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. Last Updated: 07/27/2016

Holy Sites Inspire Bin Laden's Struggle

CAIRO, Egypt -- He is described as soft-spoken, a good listener and infused with the serenity of the deeply devout. His favorite hobby is riding Arabian horses. He is said to enjoy playing traditional healer, dispensing honey and herbs to the sick.

But beneath Osama bin Laden's benign exterior burns a desire to rid Jerusalem and Saudi Arabia -- home of Islam's holiest shrines -- of the Israelis and Americans he regards as infidels.

"If the instigation for jihad against the Jews and the Americans ... is considered a crime, then let history be a witness that I am a criminal," bin Laden told Time magazine in a 1999 interview.

"He clearly has declared war against the United States and has been carrying out systematic attacks against American facilities and Americans for the last several years," said Vincent Cannistraro, a former chief of counterterrorism operations for the CIA. "He is the most serious threat. This is clearly the big enemy."

Jamal Ismail, a Palestinian journalist, says a bin Laden aide called him after Tuesday's attack to say bin Laden denied being involved but "thanked almighty Allah ... when he heard this news."

Why would the son of a construction magnate, a man destined for a life of ease and riches, rejoice in the massacre of innocents? Because of rage against America and its support for Israel, say people who have known or met him.

Bin Laden, 47, was once a hero in his own country, gaining a reputation as a courageous, resourceful commander in the Afghan war against the Soviets.

When he returned to Saudi Arabia, bin Laden was showered with praise and donations and was in demand as a speaker. Over 250,000 cassettes of his fiery speeches were distributed, selling out as soon as they appeared.

"When we buy American goods, we are accomplices in the murder of Palestinians," he says in one of the cassettes. "American companies make millions in the Arab world, with which they pay taxes. ... The United States uses that money to send $3 billion a year to Israel, which it uses to kill Palestinians." The tapes are now banned in Saudi Arabia.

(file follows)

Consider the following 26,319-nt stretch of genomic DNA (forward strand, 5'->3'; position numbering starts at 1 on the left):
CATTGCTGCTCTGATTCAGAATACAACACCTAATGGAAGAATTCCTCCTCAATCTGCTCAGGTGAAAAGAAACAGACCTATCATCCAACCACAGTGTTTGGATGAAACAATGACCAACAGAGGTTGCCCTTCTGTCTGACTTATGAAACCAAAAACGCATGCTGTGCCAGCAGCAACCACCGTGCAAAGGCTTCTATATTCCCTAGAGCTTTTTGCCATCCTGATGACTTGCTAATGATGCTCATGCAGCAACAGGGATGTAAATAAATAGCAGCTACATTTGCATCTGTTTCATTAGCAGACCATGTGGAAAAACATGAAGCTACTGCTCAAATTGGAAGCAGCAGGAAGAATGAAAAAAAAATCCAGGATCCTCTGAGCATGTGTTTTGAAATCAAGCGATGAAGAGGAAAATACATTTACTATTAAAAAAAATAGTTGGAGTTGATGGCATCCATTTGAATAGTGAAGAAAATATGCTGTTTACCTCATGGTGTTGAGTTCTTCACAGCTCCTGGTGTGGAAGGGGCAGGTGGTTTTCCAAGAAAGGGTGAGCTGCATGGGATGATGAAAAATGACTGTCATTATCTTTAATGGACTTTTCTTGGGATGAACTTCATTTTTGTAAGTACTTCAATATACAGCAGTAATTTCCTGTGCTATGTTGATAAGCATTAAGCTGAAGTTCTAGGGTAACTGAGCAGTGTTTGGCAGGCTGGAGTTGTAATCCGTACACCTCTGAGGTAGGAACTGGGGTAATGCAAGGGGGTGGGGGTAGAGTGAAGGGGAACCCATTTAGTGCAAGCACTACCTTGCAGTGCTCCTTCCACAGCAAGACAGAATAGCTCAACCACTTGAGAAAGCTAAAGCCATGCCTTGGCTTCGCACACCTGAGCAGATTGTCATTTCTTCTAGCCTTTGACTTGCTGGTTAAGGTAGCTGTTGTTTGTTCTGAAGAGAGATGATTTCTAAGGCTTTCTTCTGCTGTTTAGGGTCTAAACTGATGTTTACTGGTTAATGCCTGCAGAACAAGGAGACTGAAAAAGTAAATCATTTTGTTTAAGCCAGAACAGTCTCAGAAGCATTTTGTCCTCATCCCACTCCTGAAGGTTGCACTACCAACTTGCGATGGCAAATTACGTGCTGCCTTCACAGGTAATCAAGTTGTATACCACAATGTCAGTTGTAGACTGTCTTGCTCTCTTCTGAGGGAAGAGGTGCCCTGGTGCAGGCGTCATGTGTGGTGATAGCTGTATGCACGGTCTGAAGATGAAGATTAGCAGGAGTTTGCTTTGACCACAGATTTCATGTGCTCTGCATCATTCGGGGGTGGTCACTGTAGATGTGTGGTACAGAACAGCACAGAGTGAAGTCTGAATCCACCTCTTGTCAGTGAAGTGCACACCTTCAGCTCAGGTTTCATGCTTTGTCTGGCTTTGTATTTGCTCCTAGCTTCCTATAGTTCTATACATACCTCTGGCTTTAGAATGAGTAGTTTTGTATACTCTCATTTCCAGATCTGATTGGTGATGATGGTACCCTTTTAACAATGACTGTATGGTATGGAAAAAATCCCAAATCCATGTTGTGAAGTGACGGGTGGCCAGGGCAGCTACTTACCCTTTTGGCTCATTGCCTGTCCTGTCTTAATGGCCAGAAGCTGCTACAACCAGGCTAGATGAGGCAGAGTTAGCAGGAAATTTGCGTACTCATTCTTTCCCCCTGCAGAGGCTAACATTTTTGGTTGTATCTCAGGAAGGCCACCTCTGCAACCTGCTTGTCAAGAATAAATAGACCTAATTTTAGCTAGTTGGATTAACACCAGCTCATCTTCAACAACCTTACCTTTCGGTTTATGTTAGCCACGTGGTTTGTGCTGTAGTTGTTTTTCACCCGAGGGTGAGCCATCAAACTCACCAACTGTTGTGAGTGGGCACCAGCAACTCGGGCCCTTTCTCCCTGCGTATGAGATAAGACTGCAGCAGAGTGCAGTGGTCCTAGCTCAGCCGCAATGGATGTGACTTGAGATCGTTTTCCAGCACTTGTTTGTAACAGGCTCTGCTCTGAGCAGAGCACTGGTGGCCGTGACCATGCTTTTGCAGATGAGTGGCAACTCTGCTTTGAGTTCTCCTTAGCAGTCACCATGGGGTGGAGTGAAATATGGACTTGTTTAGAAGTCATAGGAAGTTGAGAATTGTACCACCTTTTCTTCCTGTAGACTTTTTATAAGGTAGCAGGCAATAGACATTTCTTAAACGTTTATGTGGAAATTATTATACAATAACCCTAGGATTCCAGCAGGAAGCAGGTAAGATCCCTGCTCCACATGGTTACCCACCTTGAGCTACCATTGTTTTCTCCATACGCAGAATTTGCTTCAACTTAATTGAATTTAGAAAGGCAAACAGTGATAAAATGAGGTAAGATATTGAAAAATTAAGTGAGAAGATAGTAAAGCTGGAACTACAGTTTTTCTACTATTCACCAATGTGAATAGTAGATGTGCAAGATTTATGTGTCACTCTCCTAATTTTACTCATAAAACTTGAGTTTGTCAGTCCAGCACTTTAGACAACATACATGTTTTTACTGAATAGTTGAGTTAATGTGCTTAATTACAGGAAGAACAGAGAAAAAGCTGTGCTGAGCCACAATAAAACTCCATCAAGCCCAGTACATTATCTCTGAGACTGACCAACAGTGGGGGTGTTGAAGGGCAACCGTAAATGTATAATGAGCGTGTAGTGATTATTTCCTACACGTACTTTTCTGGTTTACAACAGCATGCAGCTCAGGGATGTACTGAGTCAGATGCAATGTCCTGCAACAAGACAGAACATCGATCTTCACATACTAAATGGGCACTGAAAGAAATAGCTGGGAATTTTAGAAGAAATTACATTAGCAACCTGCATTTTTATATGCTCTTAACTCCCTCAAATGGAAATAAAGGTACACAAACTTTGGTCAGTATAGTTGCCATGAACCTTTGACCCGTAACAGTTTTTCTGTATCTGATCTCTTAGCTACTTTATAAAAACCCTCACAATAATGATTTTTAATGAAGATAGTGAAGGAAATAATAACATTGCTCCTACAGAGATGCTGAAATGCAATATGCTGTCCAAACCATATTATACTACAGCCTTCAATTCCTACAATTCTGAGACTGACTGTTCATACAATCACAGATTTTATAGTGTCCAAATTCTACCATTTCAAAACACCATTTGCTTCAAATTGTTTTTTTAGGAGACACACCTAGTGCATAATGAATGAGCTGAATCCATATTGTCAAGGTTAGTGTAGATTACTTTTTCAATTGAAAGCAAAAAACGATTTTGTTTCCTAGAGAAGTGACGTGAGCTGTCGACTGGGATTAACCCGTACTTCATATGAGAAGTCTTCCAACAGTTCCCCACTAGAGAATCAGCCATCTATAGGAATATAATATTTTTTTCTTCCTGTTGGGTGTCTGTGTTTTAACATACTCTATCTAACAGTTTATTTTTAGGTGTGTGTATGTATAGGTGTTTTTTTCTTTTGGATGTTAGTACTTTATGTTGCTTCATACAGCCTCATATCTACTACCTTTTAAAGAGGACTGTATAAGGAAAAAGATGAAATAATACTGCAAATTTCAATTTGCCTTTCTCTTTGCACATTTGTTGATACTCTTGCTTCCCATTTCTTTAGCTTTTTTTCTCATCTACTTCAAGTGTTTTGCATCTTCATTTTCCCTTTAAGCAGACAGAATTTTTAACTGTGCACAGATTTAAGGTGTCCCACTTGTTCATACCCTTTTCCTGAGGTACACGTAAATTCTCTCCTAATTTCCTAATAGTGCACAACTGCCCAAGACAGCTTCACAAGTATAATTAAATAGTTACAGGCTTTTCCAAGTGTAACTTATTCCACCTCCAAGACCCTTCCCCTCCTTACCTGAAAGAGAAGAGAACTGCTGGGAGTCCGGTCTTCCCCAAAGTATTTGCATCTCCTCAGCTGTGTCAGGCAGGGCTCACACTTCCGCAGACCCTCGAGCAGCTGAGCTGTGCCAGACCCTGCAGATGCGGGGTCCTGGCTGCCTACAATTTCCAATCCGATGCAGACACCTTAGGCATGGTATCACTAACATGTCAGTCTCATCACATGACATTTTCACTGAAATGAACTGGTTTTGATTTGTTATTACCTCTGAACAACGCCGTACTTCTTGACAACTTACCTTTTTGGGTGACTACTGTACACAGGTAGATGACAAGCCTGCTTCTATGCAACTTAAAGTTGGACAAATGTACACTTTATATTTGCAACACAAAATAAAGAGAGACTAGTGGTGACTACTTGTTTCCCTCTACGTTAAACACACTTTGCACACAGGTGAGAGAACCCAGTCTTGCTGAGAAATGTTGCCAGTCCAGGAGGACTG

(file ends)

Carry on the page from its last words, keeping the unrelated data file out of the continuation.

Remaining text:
Ismail met bin Laden in the 1980s in Peshawar, a Pakistani town that was the staging ground for anti-Soviet attacks. In an interview from Islamabad, Ismail said he would fly in on a private jet loaded with gifts for the fighters. "He would train with his men, eat with them and never make them feel he's doing them a favor."

He said bin Laden tries to speak the classical Arabic of the Koran and peppers his speech with pious references.

It was in Afghanistan during the anti-Soviet fight that bin Laden's rage grew. Among his visitors were Palestinians who told him about losing family, friends and homes in clashes with the Israelis.

"I have seen him sob several times upon hearing such stories," Ismail said.

In bin Laden's eyes, the Soviet withdrawal from Afghanistan in 1989 did not mean the end of the struggle. But opposing the United States put him at odds with the Saudi monarchy, which has close ties with Washington.

In 1990, U.S. troops landed in Saudi Arabia to drive Iraq out of Kuwait. Bin Laden tried to dissuade the government from allowing in non-Moslem armies.

A one-time neighbor said in 1998 that bin Laden presented the Saudi defense minister with a 10-page program to train Saudis to defend themselves and use equipment from his family's firm to fortify the border with Iraq.

But the Saudi leadership turned to the United States to protect its vast oil reserves. When he continued criticizing Riyadh's alliance with Washington, bin Laden was stripped of citizenship and sought refuge in Sudan. Under U.S. and Saudi pressure, the Sudanese expelled him, and he returned to Afghanistan.

There, bin Laden prepared for the holy war. Almost daily, he and his men practiced attacks, hurling explosives and shooting at imaginary enemies.

Although news reports have said bin Laden funds his operations through a vast international financial empire, former associates have said those claims are exaggerated. Saudi Arabia froze his bank accounts and his $350 million share of the family business in 1992. He lost about $150 million in investments when he was forced to leave Sudan in 1996. The next year, a former financial aide, Sayed Tayib al-Madani, was pardoned by Saudi Arabia in return for exposing some of bin Laden's financial operations.